Then maybe, I might think about it. Maybe.

  5. Typical liberals. Using a fictional character armed with a fictional gun to push real world legislation that restricts real peoples Constitutional rights.

    • In “Skyfall,” Eve, Mallory, M, and Bond all commandeer other people’s guns to repel bad guys. No one ever mentions that.

  6. Think will start referring to anti 2nd. people as “Anti Constitutionalists”
    If you are a believer, you can not pick & choose which rights you support any more than a Christian can pick & choose which Commandments they adhere to. It’s all or none

  7. Just think of all the lawsuits against the manufacturers for guns that don’t go bang when they are supposed to! Think of all the wrongful death lawsuits for their product failing to perform it’s intended function, save a life.

  8. I DO have a problem with other people having “smart” guns; if it can be remotely activated/deactivated, it can be remotely fired!

    • That’s not true.
      Most of the smart gun designs work by disabling or enabling the ability to fire, not by producing/not producing the mechanical energy required to hit a primer. Basically it’s just an electronic safety, and remotely hacking it does not make the trigger move.

      • True, but electrical/electronic “interference” from a strong enough source could almost certainly stop an electronically-controlled smart gun from being fired. There’s just no room to add the required amount of shielding that would prevent it.

        Everyone who knows the true purpose of the Second Amendment should always keep this in mind.

  9. Say it with me folks: “Stop dictating to us from your piss ant little state” MD is a spec on the map any you blue state a-holes could pack a Trillion more illegal aliens within your borders and you still would not represent another square inch of America, or its values.


  10. Using a biometric safe, I’ve had experience with “smart” locks. They mostly work. There are many times I go to open it (press button, cover light with finger) and …nothing. Wash hands, rub finger, change to the other hand, then it works. Pretty much anything that fills in the fingerprint, hinders the process.
    ” 60 minutes pushed two reasons for “smart guns.” First, to keep kids from getting an unsecured gun and shooting someone. Second, police officers shot by their own gun.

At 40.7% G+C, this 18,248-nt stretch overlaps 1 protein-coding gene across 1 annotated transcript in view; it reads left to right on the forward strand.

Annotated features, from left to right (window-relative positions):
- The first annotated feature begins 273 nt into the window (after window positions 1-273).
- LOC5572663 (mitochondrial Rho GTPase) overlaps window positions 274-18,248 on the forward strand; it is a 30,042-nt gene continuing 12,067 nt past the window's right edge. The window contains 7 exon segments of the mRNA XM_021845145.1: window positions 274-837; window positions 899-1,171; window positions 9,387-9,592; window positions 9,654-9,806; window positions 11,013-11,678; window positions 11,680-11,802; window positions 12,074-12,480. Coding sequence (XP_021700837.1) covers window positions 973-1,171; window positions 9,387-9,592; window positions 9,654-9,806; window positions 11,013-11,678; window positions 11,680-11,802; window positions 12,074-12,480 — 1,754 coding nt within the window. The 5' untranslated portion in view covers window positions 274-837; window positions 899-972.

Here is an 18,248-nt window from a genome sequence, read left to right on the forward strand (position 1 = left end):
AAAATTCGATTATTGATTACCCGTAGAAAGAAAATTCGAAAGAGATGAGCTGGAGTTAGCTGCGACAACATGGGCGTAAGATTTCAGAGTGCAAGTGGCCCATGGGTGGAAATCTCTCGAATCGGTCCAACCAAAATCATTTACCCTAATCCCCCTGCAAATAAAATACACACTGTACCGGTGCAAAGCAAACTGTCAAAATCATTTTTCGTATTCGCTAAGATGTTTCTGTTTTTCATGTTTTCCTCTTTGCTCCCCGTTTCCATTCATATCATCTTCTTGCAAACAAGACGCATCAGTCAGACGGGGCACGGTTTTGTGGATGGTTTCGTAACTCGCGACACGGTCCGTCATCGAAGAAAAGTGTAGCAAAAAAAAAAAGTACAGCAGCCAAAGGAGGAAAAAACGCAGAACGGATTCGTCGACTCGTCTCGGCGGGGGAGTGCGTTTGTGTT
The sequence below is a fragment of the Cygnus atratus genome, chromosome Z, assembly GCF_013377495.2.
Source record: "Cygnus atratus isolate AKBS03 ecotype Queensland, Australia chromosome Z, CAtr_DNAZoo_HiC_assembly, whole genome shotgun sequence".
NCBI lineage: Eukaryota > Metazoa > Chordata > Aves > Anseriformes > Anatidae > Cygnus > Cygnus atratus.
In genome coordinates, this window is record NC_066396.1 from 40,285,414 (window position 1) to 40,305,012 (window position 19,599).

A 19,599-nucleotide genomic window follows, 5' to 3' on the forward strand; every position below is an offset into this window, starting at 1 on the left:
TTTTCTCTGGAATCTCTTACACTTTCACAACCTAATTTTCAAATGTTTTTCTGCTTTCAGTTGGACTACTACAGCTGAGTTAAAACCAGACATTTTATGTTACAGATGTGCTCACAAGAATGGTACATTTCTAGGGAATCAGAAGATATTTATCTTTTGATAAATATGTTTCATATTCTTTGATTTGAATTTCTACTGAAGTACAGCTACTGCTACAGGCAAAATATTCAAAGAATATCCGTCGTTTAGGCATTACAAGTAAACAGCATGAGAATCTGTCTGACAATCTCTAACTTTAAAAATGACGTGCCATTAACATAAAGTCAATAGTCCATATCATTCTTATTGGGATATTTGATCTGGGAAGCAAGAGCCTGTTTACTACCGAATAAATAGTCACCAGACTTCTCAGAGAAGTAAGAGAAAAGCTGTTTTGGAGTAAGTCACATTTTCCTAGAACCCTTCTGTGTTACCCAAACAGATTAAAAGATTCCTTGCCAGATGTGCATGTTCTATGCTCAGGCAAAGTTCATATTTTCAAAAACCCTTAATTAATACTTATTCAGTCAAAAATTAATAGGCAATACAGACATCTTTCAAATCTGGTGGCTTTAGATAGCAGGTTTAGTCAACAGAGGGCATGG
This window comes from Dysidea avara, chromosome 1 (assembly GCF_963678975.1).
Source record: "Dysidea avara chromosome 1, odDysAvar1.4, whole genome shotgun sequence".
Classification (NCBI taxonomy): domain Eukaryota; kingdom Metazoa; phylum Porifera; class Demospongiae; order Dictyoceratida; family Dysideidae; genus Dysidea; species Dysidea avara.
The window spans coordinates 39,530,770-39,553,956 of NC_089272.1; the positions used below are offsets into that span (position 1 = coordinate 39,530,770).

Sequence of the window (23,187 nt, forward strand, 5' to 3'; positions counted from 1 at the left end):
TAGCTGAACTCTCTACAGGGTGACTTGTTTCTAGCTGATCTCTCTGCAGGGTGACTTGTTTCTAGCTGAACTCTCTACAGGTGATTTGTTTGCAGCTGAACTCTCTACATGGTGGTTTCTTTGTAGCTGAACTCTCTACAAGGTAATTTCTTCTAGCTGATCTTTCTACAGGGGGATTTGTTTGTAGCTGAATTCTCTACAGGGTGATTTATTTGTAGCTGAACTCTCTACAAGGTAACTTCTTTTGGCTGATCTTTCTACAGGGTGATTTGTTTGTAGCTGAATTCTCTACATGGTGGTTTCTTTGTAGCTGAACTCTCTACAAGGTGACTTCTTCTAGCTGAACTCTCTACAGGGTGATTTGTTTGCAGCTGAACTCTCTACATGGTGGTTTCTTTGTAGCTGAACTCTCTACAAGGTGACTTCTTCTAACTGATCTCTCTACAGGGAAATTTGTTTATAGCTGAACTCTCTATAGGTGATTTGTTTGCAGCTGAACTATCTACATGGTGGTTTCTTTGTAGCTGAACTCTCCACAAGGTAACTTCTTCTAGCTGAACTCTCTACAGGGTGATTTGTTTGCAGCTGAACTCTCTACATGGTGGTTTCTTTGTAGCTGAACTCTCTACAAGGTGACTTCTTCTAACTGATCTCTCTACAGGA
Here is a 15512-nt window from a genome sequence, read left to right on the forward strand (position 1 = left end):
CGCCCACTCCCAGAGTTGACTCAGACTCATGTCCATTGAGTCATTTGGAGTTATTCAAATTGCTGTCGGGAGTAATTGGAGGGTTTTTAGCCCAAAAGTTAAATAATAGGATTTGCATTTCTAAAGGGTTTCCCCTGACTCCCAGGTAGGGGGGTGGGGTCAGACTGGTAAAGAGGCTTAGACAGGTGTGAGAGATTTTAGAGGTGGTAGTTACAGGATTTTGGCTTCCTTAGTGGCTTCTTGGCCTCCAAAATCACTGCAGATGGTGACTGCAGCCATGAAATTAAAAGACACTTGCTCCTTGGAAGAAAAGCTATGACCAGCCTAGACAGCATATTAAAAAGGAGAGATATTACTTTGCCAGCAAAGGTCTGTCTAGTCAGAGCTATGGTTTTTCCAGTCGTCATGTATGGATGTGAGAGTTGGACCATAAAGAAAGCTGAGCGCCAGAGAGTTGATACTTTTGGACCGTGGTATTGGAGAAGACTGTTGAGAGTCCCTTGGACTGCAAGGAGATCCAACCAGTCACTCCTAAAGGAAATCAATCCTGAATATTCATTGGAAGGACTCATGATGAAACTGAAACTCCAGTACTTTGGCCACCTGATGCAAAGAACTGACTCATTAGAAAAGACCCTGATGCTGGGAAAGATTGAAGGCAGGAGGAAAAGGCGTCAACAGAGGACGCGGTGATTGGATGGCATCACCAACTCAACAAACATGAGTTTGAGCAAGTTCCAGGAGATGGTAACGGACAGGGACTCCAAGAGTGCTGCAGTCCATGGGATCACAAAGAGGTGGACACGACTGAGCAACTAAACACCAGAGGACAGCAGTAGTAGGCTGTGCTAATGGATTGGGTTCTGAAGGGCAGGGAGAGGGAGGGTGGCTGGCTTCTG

Finding how big the first issue is, is very hard. The cut off in most numbers is 20. ABC used 18 and claimed 98 deaths from ” accidental shootings.” While the sob story is shooting of a child under 10, it’s hard to know how many there are.
    As for the second, the number of officers killed by their own guns is not clear. One report stated 10% of the officer deaths were by their own guns. Compare that to the 45 officers killed in 2013 and 65 in 2014, you might get and answer between 5 and 7.
    Both are tragic. As has been said, mandating police to carry smart guns would seem a “fix.” In gun grabber terms. The reality is that once mandated, the promoters would have to take responsibility of all smart gun failures.

    Kids and Guns: By The Numbers – ABC News –
    Nearly 10,000 American children are injured or killed by guns every year | MSNBC –
    How many police officers are killed by their own gun or another officer’s gun? – Quora –
    Number of police officers killed on job up 40 percent over last year | Fox News –

    • The iPhone has a state-of-the-art biometric sensor for security. It doesn’t work when there’s moisture or condensation on it. Even when it’s dry, sometimes it takes a few swipes to unlock the phone.

      My car has an RFID key. The key is in my pocket, and if I’m close to the car, it will unlock if I touch the door handle. Most of the time. I’d say the first-touch-failure rate is 2 in a 100. Fine for a car, but not for a gun…

      Firearms are the great equalizer partially because of their ease of use and predictability. You press the trigger, gun goes bang.

  11. I’m a little confused. Since Weinberg is a state senator in New Jersey, what does the store in Maryland have to do with activating her “smart gun poison pill?” I wasn’t able to catch the entire 60 minutes segment because I was putting my kids to bed. I DID see the part where this store announced that they were going to sell these smart guns and then dealt with thousands of phone calls, death threats, etc. What exactly is the threat of this guy offering for sale a new kind of gun? It’s not like he was going to stop selling “normal” guns…

    • @Old Ben, New Jersey’s “Childproof Handgun Law” mandated that once smart guns became available ANYWHERE in the US, ALL handguns sold in New Jersey had to be smart guns within 30 months.

      So when the MD dealer announced that he was going to offer smart guns, NJ owners went wild (as they should). And so did every POTG in every slave state, because we knew what was coming.